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Mitral valve surgery can repair or replace your heart's mitral valve. If you get a valve replaced, the new valve may be mechanical or made of animal tissue. You and your doctor can decide before surgery which type of valve is best for you.
The mitral valve opens and closes to keep blood flowing in the proper direction through your heart. When the mitral valve does not close properly, it's called mitral valve regurgitation. If the valve is very tight and narrow, it's called mitral valve stenosis. In both of these cases, blood does not flow through the heart the right way.
The doctor will make a cut in the skin over your breastbone (sternum). This cut is called an incision. Then the doctor will cut through your sternum to reach your heart.
The doctor will connect you to a heart-lung bypass machine. It adds oxygen to your blood and moves the blood through your body. This machine will allow the doctor to stop your heartbeat while he or she works on your heart.
After the doctor has repaired or replaced your mitral valve, he or she will restart your heartbeat. Then the doctor may use wire to put your sternum back together. Your incision will be closed with stitches or staples. The wire will stay in your chest. The incision will leave a scar that will fade with time.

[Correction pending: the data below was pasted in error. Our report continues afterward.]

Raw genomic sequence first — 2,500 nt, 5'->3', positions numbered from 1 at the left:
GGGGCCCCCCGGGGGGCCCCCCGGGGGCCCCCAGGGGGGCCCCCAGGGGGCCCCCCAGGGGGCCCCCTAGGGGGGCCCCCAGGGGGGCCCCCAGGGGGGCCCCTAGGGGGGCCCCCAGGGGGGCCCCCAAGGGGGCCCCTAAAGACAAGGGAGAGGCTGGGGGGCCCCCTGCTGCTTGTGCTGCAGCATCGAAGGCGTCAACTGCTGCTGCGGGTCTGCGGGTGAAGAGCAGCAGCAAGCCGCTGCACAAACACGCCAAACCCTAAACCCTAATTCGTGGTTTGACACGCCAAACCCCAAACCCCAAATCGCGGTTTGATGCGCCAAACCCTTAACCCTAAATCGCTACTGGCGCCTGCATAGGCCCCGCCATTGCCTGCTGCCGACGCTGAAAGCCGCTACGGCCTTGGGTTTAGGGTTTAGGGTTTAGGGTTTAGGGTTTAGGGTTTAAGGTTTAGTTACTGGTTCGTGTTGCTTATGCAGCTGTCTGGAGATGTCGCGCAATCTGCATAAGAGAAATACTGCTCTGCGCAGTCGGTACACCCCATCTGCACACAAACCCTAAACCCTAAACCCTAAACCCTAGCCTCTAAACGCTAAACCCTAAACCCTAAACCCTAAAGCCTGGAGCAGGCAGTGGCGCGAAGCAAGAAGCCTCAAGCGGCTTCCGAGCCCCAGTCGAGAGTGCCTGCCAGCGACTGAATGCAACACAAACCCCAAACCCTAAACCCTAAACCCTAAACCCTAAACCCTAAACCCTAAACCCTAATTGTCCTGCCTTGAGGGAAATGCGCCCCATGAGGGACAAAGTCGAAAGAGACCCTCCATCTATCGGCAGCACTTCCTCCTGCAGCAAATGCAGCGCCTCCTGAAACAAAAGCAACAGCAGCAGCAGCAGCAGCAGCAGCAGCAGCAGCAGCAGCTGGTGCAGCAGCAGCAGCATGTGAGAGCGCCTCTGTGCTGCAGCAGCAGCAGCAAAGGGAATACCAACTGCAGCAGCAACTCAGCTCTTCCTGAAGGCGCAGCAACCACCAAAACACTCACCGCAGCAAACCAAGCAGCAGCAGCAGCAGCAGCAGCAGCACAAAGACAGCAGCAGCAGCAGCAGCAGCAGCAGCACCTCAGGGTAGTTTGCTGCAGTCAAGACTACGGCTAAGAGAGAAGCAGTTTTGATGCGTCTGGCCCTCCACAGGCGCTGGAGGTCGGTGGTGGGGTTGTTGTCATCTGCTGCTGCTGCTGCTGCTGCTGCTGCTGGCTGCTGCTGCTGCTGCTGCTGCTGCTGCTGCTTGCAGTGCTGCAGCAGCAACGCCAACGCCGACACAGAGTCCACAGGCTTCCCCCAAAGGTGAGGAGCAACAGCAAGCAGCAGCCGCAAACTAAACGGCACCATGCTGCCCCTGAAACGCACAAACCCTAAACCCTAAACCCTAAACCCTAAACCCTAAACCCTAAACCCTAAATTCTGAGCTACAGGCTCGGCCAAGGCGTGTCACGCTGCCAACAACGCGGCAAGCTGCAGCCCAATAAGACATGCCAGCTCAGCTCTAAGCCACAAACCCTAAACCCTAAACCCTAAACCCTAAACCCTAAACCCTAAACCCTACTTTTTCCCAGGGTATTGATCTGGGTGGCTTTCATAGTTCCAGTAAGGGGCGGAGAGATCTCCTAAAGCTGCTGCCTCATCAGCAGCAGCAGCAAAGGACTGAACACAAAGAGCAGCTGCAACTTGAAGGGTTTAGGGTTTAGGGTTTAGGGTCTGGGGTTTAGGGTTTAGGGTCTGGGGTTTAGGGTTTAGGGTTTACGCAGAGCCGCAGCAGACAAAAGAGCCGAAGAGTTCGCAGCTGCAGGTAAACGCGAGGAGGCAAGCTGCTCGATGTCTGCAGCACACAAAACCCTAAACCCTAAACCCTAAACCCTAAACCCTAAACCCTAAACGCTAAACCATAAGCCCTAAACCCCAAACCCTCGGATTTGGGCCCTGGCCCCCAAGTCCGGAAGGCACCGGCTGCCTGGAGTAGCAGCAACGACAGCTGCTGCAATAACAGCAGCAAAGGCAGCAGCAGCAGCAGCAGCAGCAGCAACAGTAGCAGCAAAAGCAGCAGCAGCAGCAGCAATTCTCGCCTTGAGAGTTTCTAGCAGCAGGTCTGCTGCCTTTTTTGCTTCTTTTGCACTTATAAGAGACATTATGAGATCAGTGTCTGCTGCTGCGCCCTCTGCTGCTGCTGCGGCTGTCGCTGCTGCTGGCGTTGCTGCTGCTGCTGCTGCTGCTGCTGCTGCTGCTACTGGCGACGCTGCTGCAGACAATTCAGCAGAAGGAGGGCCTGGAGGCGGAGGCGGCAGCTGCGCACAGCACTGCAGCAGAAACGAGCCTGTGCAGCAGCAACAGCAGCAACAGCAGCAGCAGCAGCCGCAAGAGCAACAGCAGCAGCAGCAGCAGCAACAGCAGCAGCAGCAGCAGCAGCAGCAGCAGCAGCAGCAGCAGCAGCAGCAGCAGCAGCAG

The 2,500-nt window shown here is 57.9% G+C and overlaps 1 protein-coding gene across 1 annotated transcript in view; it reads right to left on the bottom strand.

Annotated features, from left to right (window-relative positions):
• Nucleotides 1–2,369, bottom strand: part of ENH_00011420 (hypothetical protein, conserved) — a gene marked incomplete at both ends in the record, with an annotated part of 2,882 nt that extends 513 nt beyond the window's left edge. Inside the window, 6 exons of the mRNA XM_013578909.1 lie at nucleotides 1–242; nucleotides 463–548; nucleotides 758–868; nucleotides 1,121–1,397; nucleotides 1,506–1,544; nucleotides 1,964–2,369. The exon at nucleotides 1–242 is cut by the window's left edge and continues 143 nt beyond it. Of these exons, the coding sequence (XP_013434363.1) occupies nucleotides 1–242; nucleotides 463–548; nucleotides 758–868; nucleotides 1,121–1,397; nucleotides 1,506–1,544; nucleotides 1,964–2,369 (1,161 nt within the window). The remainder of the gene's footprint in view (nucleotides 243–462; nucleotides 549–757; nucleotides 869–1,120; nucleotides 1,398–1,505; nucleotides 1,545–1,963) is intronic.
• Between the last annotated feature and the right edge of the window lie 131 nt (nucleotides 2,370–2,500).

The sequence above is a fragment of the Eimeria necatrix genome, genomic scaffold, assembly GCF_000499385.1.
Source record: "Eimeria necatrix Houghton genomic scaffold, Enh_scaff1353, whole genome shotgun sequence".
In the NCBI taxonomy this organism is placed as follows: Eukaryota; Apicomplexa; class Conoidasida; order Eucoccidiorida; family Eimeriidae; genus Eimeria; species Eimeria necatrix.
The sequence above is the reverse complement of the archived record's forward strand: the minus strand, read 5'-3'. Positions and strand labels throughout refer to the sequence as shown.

You may stay in the hospital for 3 to 8 days after surgery.
Follow-up care is a key part of your treatment and safety. Be sure to make and go to all appointments, and call your doctor or nurse call line if you are having problems. It's also a good idea to know your test results and keep a list of the medicines you take.
Having surgery can be stressful. This information will help you understand what you can expect and how to safely prepare for surgery.
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Current as of: April 9, 2019
Author: Healthwise Staff
Medical Review:Adam Husney MD - Family Medicine & Martin J. Gabica MD - Family Medicine
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